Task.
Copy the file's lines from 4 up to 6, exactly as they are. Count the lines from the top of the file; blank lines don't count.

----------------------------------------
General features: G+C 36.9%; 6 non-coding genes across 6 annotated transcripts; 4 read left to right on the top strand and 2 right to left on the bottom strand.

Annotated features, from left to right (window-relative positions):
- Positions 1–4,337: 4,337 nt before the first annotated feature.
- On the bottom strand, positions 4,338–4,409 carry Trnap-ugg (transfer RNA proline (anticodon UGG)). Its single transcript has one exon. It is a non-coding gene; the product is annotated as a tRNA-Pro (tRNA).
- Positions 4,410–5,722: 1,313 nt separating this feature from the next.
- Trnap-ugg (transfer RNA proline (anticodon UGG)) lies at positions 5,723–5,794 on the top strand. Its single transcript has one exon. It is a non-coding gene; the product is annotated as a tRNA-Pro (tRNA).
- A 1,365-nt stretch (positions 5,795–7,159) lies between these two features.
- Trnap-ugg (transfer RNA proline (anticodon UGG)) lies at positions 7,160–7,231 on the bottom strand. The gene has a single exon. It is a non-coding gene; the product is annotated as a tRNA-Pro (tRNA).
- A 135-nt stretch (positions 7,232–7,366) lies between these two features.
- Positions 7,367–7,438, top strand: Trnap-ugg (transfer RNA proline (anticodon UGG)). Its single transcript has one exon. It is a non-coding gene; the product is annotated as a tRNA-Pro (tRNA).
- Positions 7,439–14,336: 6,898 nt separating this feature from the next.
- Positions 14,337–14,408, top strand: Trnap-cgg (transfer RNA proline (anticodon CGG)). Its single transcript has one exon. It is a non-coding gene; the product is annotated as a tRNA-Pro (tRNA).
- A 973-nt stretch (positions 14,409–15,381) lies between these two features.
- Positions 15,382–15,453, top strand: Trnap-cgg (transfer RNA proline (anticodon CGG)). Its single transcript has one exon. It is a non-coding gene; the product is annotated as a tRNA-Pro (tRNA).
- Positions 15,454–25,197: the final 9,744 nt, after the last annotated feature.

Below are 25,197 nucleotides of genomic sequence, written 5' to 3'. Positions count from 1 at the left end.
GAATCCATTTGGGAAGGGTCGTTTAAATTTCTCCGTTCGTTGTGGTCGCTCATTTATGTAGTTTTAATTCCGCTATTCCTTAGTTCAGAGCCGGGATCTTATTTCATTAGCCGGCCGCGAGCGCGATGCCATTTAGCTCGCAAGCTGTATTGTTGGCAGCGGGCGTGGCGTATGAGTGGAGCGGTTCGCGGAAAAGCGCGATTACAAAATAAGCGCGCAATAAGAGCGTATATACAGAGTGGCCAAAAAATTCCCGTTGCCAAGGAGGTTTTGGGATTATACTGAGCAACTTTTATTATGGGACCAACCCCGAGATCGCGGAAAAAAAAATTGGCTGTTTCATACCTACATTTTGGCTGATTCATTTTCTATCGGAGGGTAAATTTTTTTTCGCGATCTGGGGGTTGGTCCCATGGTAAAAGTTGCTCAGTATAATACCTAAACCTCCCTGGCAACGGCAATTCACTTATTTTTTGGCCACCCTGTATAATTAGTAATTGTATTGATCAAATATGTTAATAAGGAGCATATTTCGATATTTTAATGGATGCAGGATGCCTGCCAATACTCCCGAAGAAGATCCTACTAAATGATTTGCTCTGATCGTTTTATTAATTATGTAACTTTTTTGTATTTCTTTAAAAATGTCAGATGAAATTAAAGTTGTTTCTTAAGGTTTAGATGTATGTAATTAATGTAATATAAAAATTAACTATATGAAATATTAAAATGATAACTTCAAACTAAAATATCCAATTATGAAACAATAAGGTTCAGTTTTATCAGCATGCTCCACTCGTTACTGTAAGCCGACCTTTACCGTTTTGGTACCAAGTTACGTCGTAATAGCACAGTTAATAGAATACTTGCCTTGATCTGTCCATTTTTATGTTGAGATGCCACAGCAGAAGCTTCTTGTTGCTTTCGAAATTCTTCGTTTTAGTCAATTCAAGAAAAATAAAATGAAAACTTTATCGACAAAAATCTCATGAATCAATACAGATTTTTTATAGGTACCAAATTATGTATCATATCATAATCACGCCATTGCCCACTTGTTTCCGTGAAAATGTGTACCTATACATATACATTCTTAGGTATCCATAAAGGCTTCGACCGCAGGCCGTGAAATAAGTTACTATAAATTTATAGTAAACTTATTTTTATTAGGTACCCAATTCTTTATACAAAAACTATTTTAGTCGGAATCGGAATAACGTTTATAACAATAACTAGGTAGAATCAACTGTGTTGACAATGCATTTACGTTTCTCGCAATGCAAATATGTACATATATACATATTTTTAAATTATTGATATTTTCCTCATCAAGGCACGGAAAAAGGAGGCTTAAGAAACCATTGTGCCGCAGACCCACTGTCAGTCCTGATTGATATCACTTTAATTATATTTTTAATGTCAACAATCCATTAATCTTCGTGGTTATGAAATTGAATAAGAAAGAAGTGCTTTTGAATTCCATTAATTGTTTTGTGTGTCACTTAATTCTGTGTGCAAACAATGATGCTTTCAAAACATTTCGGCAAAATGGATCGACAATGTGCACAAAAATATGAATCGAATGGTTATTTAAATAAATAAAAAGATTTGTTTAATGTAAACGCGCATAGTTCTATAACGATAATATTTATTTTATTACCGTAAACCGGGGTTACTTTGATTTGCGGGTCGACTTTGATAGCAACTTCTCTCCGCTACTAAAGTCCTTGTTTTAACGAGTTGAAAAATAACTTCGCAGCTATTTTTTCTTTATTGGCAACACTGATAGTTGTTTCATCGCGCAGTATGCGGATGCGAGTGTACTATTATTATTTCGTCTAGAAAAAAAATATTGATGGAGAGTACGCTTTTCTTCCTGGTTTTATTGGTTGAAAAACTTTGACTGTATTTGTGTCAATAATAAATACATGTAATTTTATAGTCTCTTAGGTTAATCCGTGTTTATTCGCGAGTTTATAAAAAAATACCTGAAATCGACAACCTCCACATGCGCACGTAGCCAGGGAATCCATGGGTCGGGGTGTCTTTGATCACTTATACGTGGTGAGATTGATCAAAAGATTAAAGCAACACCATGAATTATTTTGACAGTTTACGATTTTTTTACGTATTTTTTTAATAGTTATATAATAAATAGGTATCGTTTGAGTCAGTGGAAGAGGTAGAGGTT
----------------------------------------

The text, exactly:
- On the bottom strand, positions 4,338–4,409 carry Trnap-ugg (transfer RNA proline (anticodon UGG)). Its single transcript has one exon. It is a non-coding gene; the product is annotated as a tRNA-Pro (tRNA).
- Positions 4,410–5,722: 1,313 nt separating this feature from the next.
- Trnap-ugg (transfer RNA proline (anticodon UGG)) lies at positions 5,723–5,794 on the top strand. Its single transcript has one exon. It is a non-coding gene; the product is annotated as a tRNA-Pro (tRNA).